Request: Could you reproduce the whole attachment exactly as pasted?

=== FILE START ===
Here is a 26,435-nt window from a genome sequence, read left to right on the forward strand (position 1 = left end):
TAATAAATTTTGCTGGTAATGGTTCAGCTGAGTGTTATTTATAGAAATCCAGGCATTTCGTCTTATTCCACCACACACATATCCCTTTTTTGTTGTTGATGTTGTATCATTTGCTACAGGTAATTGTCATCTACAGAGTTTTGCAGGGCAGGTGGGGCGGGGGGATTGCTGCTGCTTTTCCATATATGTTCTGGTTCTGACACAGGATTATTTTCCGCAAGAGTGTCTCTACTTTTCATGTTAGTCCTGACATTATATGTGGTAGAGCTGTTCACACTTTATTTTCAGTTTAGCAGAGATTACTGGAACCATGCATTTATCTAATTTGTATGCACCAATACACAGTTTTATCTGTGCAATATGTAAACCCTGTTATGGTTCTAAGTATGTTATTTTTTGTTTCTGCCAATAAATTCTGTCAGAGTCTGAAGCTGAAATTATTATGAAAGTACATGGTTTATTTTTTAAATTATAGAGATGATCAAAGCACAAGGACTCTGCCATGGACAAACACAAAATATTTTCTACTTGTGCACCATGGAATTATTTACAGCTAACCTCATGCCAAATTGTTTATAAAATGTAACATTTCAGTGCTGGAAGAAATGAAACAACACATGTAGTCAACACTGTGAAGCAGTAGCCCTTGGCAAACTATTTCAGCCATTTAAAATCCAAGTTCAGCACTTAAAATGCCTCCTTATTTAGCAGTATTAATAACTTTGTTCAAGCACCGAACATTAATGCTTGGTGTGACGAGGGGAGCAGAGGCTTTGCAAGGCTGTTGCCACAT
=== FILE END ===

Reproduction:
Here is a 26,435-nt window from a genome sequence, read left to right on the forward strand (position 1 = left end):
TAATAAATTTTGCTGGTAATGGTTCAGCTGAGTGTTATTTATAGAAATCCAGGCATTTCGTCTTATTCCACCACACACATATCCCTTTTTTGTTGTTGATGTTGTATCATTTGCTACAGGTAATTGTCATCTACAGAGTTTTGCAGGGCAGGTGGGGCGGGGGGATTGCTGCTGCTTTTCCATATATGTTCTGGTTCTGACACAGGATTATTTTCCGCAAGAGTGTCTCTACTTTTCATGTTAGTCCTGACATTATATGTGGTAGAGCTGTTCACACTTTATTTTCAGTTTAGCAGAGATTACTGGAACCATGCATTTATCTAATTTGTATGCACCAATACACAGTTTTATCTGTGCAATATGTAAACCCTGTTATGGTTCTAAGTATGTTATTTTTTGTTTCTGCCAATAAATTCTGTCAGAGTCTGAAGCTGAAATTATTATGAAAGTACATGGTTTATTTTTTAAATTATAGAGATGATCAAAGCACAAGGACTCTGCCATGGACAAACACAAAATATTTTCTACTTGTGCACCATGGAATTATTTACAGCTAACCTCATGCCAAATTGTTTATAAAATGTAACATTTCAGTGCTGGAAGAAATGAAACAACACATGTAGTCAACACTGTGAAGCAGTAGCCCTTGGCAAACTATTTCAGCCATTTAAAATCCAAGTTCAGCACTTAAAATGCCTCCTTATTTAGCAGTATTAATAACTTTGTTCAAGCACCGAACATTAATGCTTGGTGTGACGAGGGGAGCAGAGGCTTTGCAAGGCTGTTGCCACAT